Inhaled carbon monoxide induces the intestinal expression of heme oxygenase-1 (dark brown) and soothes colitis.

A study on page 1703 might help explain why active smokers rarely suffer from an inflammatory bowel disease (IBD) known as ulcerative colitis. Hegazi and colleagues show that carbon monoxide (CO) gas, a component of cigarette smoke, shuts down the production of a disease-promoting cytokine, thus easing chronic bowel inflammation in mice.

CO is both a toxic air pollutant and a normal byproduct of cellular heme metabolism. Although CO's asphyxiant properties have earned it a bad reputation, the ubiquitous tissue expression of the natural CO-producing enzyme heme oxygenase-1 (HO-1) suggests that the effects of CO must not be all bad.

Indeed, recent studies have shown that CO, at least at low concentrations, has a redeeming quality: it acts as an antiinflammatory agent. Low dose inhaled CO is therapeutic in many acute disease models including bacterial sepsis, organ transplantation, and vascular injury. Normally, HO-1 expression (and thus CO production) is induced under conditions of cellular stress, such as infection or oxygen deprivation, probably to limit the adverse effects of stress-induced inflammation.

The effects of CO on chronic inflammation, however, had not been studied. Here, Hegazi and colleagues show that CO exposure also inhibits chronic intestinal inflammation in mice. Exogenous CO treatment induced the expression of HO-1, either directly or indirectly, which in turn limited the intestinal production of the inflammation-inducing cytokine interleukin (IL)-12. In macrophages, HO-1 inhibited the expression of the transcription factor IRF-8 (interferon regulatory factor-8), which normally drives the synthesis of IL-12 in response to bacterial lipopolysaccharide and interferon-γ—a situation that mimics the stimulation of these cells in the inflamed intestine.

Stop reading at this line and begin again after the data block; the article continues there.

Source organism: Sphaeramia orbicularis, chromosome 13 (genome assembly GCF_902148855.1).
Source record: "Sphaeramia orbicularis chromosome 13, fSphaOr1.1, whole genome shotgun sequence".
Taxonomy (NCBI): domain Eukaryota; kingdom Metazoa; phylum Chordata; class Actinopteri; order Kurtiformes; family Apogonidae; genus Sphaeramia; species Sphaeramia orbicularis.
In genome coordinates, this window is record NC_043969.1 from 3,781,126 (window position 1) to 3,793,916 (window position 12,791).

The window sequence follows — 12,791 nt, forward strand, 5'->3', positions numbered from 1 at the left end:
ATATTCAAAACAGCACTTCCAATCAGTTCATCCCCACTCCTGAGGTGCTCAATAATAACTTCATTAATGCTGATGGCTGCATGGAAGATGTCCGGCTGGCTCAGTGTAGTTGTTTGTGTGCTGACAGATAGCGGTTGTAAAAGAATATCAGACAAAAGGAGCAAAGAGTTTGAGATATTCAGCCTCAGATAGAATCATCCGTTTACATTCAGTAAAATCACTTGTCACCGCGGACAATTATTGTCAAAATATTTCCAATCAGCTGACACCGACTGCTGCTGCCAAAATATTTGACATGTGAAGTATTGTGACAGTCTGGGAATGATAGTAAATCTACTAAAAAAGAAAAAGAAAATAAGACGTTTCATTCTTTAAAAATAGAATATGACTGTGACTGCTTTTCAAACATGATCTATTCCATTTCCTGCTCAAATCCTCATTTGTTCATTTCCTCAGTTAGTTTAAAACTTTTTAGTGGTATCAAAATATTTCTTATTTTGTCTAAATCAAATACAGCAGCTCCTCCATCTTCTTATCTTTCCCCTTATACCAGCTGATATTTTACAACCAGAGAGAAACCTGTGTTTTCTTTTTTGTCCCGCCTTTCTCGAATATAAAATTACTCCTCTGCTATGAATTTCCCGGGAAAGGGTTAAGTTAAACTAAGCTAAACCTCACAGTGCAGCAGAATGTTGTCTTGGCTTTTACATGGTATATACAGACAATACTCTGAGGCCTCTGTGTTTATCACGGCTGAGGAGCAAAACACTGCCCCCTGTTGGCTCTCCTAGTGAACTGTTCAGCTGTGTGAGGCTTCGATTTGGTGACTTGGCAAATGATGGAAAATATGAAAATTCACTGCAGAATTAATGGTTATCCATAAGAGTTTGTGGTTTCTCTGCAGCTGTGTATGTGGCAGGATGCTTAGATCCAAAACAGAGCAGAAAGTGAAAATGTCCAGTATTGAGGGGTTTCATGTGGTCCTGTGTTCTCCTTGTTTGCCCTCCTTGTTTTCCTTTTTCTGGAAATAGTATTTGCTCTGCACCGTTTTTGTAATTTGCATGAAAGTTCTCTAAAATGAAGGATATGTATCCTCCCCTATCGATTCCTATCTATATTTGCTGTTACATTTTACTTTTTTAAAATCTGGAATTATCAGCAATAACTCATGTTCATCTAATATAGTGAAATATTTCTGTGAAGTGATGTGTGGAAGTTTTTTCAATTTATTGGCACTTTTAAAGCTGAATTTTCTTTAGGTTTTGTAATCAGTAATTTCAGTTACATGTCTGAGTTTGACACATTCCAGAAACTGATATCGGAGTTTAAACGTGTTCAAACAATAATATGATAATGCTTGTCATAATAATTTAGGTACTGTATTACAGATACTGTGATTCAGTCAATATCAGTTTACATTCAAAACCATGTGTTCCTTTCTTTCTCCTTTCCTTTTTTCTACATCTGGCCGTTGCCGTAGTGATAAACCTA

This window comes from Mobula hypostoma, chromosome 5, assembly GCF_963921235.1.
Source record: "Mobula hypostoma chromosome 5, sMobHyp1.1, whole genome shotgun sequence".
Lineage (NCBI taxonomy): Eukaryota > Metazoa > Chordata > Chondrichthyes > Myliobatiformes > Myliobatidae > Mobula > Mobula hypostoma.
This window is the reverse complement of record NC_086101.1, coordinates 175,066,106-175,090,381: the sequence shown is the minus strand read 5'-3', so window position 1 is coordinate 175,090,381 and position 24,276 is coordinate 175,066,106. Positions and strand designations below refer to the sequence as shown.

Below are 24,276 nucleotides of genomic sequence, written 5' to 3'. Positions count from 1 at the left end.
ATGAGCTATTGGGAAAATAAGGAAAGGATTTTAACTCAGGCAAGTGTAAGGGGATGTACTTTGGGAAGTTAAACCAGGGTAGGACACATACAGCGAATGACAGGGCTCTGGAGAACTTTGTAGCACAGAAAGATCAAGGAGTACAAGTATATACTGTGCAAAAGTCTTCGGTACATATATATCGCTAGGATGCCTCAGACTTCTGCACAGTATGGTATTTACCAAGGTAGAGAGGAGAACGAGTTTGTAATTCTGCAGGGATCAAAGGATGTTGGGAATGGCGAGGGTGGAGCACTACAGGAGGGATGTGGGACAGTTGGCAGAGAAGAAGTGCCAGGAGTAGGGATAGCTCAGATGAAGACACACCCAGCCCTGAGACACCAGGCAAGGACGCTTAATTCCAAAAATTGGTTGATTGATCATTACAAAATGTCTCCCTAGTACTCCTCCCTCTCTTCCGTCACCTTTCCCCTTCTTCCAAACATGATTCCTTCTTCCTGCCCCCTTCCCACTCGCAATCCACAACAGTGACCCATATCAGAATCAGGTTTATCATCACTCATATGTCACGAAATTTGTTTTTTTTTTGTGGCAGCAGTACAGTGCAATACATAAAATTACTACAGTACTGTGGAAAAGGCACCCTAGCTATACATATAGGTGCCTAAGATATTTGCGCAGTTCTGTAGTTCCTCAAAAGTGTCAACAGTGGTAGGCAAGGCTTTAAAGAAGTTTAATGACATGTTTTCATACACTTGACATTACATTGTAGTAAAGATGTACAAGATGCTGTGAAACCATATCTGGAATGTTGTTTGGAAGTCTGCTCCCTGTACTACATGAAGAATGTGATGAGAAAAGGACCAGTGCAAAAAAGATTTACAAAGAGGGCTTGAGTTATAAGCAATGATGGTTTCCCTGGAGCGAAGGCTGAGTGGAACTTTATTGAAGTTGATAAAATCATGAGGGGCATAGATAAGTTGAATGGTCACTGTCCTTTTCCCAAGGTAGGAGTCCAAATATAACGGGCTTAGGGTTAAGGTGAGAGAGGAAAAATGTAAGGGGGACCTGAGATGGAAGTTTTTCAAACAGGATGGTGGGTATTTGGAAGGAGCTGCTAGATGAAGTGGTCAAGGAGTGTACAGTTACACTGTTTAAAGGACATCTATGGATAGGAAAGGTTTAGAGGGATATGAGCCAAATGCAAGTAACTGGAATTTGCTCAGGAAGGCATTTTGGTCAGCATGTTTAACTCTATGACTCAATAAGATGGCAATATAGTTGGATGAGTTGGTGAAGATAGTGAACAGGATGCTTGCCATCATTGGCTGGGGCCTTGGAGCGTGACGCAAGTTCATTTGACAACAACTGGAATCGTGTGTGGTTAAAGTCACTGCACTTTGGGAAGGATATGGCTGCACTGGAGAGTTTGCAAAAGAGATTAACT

Although the induction of HO-1 is required for the therapeutic effects of CO in most disease models, this is the first study to identify IRF-8 as a target of HO-1–induced inhibition. How HO-1 represses IRF-8 expression remains to be determined.

Based on these results, the authors suggest that inhaled CO or agents that increase endogenous HO-1 activity might be therapeutic in patients with ulcerative colitis. However, nonsmokers with IBD shouldn't necessarily break out the Marlboros, as cigarette smoking is a risk factor not only for heart disease and cancer but also for Crohn's disease, another form of IBD.